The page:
Software Startup

As you may know, HOOPS Luminate is a hybrid rendering engine: it can run and display data using the system’s graphic adapter (GPU) or it can run without using it and display data using a pure software (CPU) rendering mode. To quickly dive into the topic, HOOPS Luminate can be started in one or the other mode using the code sample below:

Hardware or Software Startup

HOOPS Luminate has three different rendering modes:

  • 0: Hardware only mode. This rendering mode only uses the GPU for the display. It’s suitable for any real-time only application.

  • 1: Hybrid mode: The engine can use hardware rendering or software rendering at will. It’s mostly used for applications that do both data setup and high quality renderings.

  • 2: Software mode: The engine only renders in software. It’s used mostly for rendering applications.

// Create our resource manager:
RED::Object* resmgr = RED::Factory::CreateInstance( CID_REDResourceManager );
// Access its main interface:
RED::IResourceManager* iresmgr = resmgr->As< RED::IResourceManager >();
// Access its option interface:
RED::IOptions* iresopt = resmgr->As< RED::IOptions >();

// 0: hardware; 1: hybrid; 2: full software. Here, for instance, let's start in hybrid mode:
RC_TEST( iresopt->SetOptionValue( RED::OPTIONS_RAY_ENABLE_SOFT_TRACER, 1, iresmgr->GetState() ) );

The hardware mode will use the video memory (and the RAM used by the video card driver) to store application graphic data. The hybrid mode will use both the video memory and the RAM to store application graphic data. Textures are stored in the CPU RAM and in the video memory. The software mode will use the RAM to store application graphic data.

Then, if a problem arise during the first startup procedure (for instance, if the graphics hardware is not supported), then the following procedure can be set to restart HOOPS Luminate in software mode instead of the hardware mode:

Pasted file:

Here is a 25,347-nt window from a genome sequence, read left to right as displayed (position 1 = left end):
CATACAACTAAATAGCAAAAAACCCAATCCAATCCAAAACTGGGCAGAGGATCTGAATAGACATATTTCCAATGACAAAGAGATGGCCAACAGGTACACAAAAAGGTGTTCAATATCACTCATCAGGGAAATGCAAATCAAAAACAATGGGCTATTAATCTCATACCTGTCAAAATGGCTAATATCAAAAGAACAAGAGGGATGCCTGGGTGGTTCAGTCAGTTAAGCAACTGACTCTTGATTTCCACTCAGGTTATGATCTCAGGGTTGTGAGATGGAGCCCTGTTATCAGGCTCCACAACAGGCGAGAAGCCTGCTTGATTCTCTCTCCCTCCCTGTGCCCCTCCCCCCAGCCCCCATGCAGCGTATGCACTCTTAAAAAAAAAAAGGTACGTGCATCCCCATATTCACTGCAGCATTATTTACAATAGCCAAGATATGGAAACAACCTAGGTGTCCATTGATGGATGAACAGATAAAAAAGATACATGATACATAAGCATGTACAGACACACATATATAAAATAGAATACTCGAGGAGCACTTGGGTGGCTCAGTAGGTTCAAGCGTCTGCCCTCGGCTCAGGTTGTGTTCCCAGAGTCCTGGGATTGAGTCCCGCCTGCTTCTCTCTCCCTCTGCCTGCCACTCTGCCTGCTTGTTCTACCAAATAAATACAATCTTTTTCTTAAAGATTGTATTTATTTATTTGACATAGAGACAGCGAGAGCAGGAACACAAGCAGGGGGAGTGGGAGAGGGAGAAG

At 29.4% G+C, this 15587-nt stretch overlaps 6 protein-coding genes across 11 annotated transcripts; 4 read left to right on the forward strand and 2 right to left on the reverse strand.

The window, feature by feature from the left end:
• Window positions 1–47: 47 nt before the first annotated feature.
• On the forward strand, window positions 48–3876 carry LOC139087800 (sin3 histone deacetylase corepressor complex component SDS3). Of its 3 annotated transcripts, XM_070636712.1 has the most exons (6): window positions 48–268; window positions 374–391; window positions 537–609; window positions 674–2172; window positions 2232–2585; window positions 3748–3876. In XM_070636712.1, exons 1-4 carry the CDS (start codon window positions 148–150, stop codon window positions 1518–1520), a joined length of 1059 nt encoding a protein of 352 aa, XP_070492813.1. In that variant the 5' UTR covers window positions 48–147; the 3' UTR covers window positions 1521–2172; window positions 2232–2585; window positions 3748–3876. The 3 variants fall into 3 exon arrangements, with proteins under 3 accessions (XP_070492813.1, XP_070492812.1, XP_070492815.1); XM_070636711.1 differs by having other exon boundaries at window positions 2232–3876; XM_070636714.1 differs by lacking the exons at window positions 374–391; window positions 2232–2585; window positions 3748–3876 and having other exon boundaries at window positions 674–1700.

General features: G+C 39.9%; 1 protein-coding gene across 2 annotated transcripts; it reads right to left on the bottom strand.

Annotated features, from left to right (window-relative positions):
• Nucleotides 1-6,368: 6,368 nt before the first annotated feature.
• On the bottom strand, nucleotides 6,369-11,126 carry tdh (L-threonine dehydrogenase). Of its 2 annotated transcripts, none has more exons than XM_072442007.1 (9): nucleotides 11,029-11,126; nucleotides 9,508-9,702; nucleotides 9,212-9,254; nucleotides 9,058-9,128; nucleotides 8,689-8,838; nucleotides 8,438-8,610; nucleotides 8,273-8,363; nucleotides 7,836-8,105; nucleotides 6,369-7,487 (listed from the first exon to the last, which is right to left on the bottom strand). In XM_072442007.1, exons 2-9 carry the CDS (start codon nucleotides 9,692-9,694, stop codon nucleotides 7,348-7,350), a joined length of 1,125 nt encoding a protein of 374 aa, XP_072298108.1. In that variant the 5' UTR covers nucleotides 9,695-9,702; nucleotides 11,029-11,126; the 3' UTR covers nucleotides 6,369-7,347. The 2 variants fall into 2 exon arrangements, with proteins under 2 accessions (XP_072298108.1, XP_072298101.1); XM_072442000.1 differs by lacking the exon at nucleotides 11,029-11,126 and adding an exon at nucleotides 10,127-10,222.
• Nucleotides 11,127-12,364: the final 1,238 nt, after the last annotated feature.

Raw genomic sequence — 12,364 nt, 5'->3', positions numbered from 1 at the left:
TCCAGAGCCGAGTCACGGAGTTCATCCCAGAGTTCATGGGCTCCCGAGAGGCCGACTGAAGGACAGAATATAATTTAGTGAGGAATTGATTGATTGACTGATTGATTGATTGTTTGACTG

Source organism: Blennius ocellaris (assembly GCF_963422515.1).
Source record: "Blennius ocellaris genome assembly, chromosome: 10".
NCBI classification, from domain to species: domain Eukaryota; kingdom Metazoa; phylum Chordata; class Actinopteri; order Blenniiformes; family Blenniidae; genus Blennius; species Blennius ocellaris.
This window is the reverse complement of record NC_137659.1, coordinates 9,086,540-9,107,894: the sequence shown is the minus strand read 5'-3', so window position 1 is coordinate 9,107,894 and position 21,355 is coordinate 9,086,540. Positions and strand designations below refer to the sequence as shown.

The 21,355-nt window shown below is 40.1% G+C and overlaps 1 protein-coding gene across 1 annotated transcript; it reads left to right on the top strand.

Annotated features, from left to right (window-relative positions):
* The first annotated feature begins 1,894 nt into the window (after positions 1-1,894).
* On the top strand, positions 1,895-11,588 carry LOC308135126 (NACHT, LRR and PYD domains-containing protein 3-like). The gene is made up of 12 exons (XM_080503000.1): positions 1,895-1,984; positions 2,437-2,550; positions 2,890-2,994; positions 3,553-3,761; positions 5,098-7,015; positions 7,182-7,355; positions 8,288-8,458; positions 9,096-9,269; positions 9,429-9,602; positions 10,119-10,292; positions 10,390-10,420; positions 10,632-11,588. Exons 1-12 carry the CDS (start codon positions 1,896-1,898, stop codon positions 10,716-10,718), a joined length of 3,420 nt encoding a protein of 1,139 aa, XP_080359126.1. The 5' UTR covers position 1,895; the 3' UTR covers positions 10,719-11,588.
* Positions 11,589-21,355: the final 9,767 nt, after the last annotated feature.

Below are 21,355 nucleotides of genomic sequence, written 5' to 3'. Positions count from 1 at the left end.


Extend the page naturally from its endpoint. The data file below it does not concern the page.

Software Restart After Failure

If HOOPS Luminate is initialized in hardware mode or in hybrid mode, then the first window that is created will initialize the OpenGL rendering layer of the system. If the creation of this window fails, then we can use the code below to overcome the failure and force HOOPS Luminate startup whenever possible:

// Create the resource manager unique instance:
RED::Object* resmgr = RED::Factory::CreateInstance( CID_REDResourceManager );
if( !resmgr )
    exit( 1 );

RED::IResourceManager *iresmgr = resmgr->As< RED::IResourceManager >();
RED::IOptions* iresopt = resmgr->As< RED::IOptions >();

// Let's start in hardware mode for instance (it could be hybrid too):
RC_TEST( iresopt->SetOptionValue( RED::OPTIONS_RAY_ENABLE_SOFT_TRACER, 0, iresmgr->GetState() ) );

// Create a width x height window ('hwnd' is our windows handler here):
RED_RC rc;
RED::Object* window = RED::Factory::CreateREDWindow( *resmgr, hwnd, width, height, NULL, rc );
if( window == NULL )
    // Critical failure. We can't continue here. The window object has not been allocated indicating a severe error.